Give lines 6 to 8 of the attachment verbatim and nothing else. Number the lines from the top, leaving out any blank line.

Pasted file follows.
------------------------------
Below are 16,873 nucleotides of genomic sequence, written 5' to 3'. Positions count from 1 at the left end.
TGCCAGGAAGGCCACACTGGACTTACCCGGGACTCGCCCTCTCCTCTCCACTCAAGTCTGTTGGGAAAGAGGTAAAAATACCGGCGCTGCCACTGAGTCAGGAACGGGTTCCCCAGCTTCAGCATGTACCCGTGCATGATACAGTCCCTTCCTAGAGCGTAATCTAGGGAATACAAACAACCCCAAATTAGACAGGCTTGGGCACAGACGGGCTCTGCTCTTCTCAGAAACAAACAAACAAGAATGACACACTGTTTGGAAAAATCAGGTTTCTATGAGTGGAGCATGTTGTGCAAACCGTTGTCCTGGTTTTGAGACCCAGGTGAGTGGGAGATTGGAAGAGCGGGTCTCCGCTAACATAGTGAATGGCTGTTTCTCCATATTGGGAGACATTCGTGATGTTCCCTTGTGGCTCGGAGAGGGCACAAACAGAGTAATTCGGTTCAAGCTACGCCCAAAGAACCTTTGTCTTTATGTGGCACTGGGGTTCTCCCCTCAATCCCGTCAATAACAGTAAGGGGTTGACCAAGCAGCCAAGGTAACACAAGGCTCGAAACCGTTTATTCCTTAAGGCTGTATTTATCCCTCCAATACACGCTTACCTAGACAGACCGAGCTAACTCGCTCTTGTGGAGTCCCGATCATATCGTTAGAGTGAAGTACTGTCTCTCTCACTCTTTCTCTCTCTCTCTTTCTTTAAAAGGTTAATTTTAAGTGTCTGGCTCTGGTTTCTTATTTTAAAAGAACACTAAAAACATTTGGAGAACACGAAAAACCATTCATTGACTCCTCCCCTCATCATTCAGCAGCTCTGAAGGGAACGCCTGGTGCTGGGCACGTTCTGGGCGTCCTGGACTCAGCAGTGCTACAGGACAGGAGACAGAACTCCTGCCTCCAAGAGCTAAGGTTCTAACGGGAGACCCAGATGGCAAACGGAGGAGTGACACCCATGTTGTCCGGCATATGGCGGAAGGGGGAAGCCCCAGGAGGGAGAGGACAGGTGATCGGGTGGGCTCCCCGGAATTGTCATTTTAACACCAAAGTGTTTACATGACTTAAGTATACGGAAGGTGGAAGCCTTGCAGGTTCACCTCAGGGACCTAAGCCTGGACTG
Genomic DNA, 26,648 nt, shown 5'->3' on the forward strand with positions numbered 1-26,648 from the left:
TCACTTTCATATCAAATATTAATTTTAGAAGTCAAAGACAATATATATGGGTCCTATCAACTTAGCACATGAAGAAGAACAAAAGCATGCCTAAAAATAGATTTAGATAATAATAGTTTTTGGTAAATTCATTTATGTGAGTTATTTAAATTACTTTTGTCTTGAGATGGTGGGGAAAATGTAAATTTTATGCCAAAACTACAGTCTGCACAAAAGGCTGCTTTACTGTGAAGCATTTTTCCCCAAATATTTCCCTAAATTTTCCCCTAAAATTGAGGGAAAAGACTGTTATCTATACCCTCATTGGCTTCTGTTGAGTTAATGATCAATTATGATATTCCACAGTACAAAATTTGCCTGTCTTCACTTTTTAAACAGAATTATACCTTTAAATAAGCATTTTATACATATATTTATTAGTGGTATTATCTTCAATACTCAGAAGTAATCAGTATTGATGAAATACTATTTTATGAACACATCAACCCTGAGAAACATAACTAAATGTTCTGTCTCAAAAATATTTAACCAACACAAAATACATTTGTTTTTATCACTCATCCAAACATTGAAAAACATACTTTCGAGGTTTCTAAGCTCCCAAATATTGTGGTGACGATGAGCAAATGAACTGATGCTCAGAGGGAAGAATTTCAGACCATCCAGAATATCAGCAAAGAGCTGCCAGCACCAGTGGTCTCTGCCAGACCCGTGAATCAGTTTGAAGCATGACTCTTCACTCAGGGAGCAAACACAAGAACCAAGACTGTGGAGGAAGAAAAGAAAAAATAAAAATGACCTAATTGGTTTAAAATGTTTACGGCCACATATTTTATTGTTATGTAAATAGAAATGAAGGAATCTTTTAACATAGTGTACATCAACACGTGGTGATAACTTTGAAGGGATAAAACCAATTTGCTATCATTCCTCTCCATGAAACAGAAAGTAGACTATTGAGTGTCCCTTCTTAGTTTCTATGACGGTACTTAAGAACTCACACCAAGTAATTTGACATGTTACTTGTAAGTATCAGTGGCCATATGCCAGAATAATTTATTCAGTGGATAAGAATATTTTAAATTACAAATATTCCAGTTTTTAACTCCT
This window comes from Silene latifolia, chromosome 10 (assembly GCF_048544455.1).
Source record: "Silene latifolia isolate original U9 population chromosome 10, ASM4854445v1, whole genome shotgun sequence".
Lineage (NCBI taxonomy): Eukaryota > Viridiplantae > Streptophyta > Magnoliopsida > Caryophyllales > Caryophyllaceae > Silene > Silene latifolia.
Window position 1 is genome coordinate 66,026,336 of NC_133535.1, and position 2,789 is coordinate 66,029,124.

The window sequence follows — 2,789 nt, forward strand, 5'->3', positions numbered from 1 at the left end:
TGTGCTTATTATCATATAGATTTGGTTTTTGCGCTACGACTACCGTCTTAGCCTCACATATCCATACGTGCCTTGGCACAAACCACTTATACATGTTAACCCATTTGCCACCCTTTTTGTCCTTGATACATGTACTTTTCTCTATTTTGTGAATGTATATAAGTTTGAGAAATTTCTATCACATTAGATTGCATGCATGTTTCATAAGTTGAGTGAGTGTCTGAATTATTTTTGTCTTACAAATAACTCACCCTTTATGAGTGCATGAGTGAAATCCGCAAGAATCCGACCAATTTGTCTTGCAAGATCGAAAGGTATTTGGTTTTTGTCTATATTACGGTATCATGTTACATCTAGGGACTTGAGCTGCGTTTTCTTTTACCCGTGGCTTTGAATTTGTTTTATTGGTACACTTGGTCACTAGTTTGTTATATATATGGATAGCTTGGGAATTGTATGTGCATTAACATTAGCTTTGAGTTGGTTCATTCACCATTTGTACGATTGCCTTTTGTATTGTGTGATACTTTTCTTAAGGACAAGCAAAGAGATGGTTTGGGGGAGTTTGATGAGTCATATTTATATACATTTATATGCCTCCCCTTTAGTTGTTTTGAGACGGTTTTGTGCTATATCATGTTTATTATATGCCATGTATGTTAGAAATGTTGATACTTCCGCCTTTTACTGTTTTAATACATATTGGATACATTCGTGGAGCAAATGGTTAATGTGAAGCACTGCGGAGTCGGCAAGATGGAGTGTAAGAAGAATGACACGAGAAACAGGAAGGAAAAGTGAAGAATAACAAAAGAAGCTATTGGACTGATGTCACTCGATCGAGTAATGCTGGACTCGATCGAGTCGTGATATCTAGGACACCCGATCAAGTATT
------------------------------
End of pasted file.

Source record: "Silene latifolia isolate original U9 population chromosome 10, ASM4854445v1, whole genome shotgun sequence".
Lineage (NCBI taxonomy): Eukaryota > Viridiplantae > Streptophyta > Magnoliopsida > Caryophyllales > Caryophyllaceae > Silene > Silene latifolia.
Window position 1 is genome coordinate 66,026,336 of NC_133535.1, and position 2,789 is coordinate 66,029,124.